The Orange County Courthouse in Chelsea, Vermont, is a two-story white clapboard Greek Revival structure. Built in 1847, the prominent civic building overlooks the south common of Chelsea village. The prominent three-section rectangular bell tower is topped by a gilded copper dome. The courthouse has many hallmarks of the Greek Revival style. Foremost is the temple front image created by the triangular shaped pediment in the gable and the paneled corner pilasters that imitate columns.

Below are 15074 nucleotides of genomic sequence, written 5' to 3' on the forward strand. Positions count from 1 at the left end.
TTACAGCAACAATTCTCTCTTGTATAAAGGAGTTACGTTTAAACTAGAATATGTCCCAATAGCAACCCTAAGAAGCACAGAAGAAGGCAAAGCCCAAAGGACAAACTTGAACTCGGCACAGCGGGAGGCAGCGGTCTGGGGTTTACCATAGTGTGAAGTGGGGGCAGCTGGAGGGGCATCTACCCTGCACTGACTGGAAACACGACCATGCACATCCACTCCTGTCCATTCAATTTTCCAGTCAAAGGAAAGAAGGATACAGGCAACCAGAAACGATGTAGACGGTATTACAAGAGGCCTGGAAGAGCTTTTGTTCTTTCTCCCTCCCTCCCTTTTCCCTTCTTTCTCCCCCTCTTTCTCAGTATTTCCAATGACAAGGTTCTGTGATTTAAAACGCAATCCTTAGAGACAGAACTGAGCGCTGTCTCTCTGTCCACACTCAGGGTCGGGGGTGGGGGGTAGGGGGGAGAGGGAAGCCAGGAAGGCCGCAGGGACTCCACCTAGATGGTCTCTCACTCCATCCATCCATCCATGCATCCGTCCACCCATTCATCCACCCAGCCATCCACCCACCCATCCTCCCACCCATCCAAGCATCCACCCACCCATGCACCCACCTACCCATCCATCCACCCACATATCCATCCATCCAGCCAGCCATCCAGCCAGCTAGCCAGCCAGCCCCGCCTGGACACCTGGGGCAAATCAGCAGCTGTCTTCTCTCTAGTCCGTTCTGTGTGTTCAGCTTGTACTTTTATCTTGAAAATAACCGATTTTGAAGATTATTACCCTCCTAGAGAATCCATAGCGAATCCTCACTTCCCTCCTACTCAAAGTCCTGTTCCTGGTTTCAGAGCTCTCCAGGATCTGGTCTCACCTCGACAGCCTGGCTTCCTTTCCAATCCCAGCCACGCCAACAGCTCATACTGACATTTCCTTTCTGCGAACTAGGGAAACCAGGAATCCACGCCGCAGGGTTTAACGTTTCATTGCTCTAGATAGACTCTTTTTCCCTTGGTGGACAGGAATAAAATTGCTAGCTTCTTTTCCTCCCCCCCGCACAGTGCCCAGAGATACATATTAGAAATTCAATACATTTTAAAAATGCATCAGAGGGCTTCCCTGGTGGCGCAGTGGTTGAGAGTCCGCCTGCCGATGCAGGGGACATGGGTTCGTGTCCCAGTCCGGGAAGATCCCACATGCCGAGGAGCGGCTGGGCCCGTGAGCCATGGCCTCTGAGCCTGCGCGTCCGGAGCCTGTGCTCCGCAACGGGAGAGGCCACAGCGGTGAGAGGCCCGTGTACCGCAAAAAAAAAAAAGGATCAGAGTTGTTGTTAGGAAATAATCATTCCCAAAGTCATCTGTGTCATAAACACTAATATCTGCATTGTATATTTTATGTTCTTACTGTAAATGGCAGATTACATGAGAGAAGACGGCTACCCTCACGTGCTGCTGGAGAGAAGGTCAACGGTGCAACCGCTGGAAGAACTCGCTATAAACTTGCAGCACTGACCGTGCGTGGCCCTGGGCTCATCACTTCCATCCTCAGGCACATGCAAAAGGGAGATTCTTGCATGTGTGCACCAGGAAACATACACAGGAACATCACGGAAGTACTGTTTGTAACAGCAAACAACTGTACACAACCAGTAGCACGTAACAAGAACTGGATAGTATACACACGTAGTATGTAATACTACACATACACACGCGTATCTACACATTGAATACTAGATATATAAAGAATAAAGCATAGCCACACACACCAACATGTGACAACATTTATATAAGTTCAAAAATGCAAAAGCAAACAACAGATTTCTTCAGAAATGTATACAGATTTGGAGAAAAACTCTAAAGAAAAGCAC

The original Orange County Courthouse was built in 1801 by Oliver Terry on land donated by Reuben Hatch, some of which became the South Common in Chelsea. Due to numerous expenses in the early 1840’s for repairs to the deteriorating, old courthouse, in 1846 the county levied a tax to fund a new building. The county dismantled the original building and Master Builder Horace Carpenter of Chelsea constructed the present Greek Revival style in 1847 for $4,228.80. Horace Carpenter was at the start of an illustrious career when he built the courthouse in 1847. In 1848, Carpenter built the Universalist Church (now Baptist) in Washington, VT, using an almost identical exterior design. That same year he also built “Pinehurst,” the home of Horace Fairbanks, and later became the chief carpenter for the Fairbanks Scale Company. He built the Caledonia County courthouse in 1856.